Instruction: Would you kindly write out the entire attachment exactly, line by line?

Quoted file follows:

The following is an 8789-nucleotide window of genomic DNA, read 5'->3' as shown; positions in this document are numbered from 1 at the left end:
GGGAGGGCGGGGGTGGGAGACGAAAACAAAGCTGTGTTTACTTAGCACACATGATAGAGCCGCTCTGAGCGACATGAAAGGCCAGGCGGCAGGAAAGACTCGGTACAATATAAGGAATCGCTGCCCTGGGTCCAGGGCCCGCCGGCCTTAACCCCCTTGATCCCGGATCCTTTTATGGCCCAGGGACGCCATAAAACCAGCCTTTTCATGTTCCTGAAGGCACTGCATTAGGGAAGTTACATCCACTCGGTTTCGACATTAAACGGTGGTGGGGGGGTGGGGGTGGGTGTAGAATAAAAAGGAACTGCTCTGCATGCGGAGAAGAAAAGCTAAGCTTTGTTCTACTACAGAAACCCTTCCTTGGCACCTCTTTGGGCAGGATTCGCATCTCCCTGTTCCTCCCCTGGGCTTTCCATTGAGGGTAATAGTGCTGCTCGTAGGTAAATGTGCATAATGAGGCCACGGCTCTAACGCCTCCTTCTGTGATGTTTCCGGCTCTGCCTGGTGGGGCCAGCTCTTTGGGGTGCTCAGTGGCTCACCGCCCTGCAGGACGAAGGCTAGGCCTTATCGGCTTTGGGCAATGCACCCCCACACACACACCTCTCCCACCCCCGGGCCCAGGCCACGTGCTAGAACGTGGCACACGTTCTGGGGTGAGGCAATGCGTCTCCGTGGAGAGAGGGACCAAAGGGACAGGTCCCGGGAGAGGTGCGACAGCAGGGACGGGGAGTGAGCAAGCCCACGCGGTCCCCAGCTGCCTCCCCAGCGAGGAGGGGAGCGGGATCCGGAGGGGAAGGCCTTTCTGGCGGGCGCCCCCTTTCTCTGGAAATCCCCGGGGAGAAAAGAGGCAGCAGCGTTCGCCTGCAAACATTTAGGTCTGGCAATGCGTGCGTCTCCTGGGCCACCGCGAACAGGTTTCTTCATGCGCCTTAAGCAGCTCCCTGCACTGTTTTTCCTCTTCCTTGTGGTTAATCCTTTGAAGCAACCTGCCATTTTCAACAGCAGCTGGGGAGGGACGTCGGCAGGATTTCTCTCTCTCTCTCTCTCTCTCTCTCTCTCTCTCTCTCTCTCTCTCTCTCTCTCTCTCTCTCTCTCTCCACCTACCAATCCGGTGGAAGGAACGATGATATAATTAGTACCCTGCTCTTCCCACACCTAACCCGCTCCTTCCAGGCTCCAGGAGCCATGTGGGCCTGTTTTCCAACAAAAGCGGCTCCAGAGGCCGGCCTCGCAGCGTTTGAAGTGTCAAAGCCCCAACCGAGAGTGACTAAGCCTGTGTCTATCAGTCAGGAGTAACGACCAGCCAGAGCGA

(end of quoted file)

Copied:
The following is an 8789-nucleotide window of genomic DNA, read 5'->3' as shown; positions in this document are numbered from 1 at the left end:
GGGAGGGCGGGGGTGGGAGACGAAAACAAAGCTGTGTTTACTTAGCACACATGATAGAGCCGCTCTGAGCGACATGAAAGGCCAGGCGGCAGGAAAGACTCGGTACAATATAAGGAATCGCTGCCCTGGGTCCAGGGCCCGCCGGCCTTAACCCCCTTGATCCCGGATCCTTTTATGGCCCAGGGACGCCATAAAACCAGCCTTTTCATGTTCCTGAAGGCACTGCATTAGGGAAGTTACATCCACTCGGTTTCGACATTAAACGGTGGTGGGGGGGTGGGGGTGGGTGTAGAATAAAAAGGAACTGCTCTGCATGCGGAGAAGAAAAGCTAAGCTTTGTTCTACTACAGAAACCCTTCCTTGGCACCTCTTTGGGCAGGATTCGCATCTCCCTGTTCCTCCCCTGGGCTTTCCATTGAGGGTAATAGTGCTGCTCGTAGGTAAATGTGCATAATGAGGCCACGGCTCTAACGCCTCCTTCTGTGATGTTTCCGGCTCTGCCTGGTGGGGCCAGCTCTTTGGGGTGCTCAGTGGCTCACCGCCCTGCAGGACGAAGGCTAGGCCTTATCGGCTTTGGGCAATGCACCCCCACACACACACCTCTCCCACCCCCGGGCCCAGGCCACGTGCTAGAACGTGGCACACGTTCTGGGGTGAGGCAATGCGTCTCCGTGGAGAGAGGGACCAAAGGGACAGGTCCCGGGAGAGGTGCGACAGCAGGGACGGGGAGTGAGCAAGCCCACGCGGTCCCCAGCTGCCTCCCCAGCGAGGAGGGGAGCGGGATCCGGAGGGGAAGGCCTTTCTGGCGGGCGCCCCCTTTCTCTGGAAATCCCCGGGGAGAAAAGAGGCAGCAGCGTTCGCCTGCAAACATTTAGGTCTGGCAATGCGTGCGTCTCCTGGGCCACCGCGAACAGGTTTCTTCATGCGCCTTAAGCAGCTCCCTGCACTGTTTTTCCTCTTCCTTGTGGTTAATCCTTTGAAGCAACCTGCCATTTTCAACAGCAGCTGGGGAGGGACGTCGGCAGGATTTCTCTCTCTCTCTCTCTCTCTCTCTCTCTCTCTCTCTCTCTCTCTCTCTCTCTCTCTCTCTCTCTCTCCACCTACCAATCCGGTGGAAGGAACGATGATATAATTAGTACCCTGCTCTTCCCACACCTAACCCGCTCCTTCCAGGCTCCAGGAGCCATGTGGGCCTGTTTTCCAACAAAAGCGGCTCCAGAGGCCGGCCTCGCAGCGTTTGAAGTGTCAAAGCCCCAACCGAGAGTGACTAAGCCTGTGTCTATCAGTCAGGAGTAACGACCAGCCAGAGCGA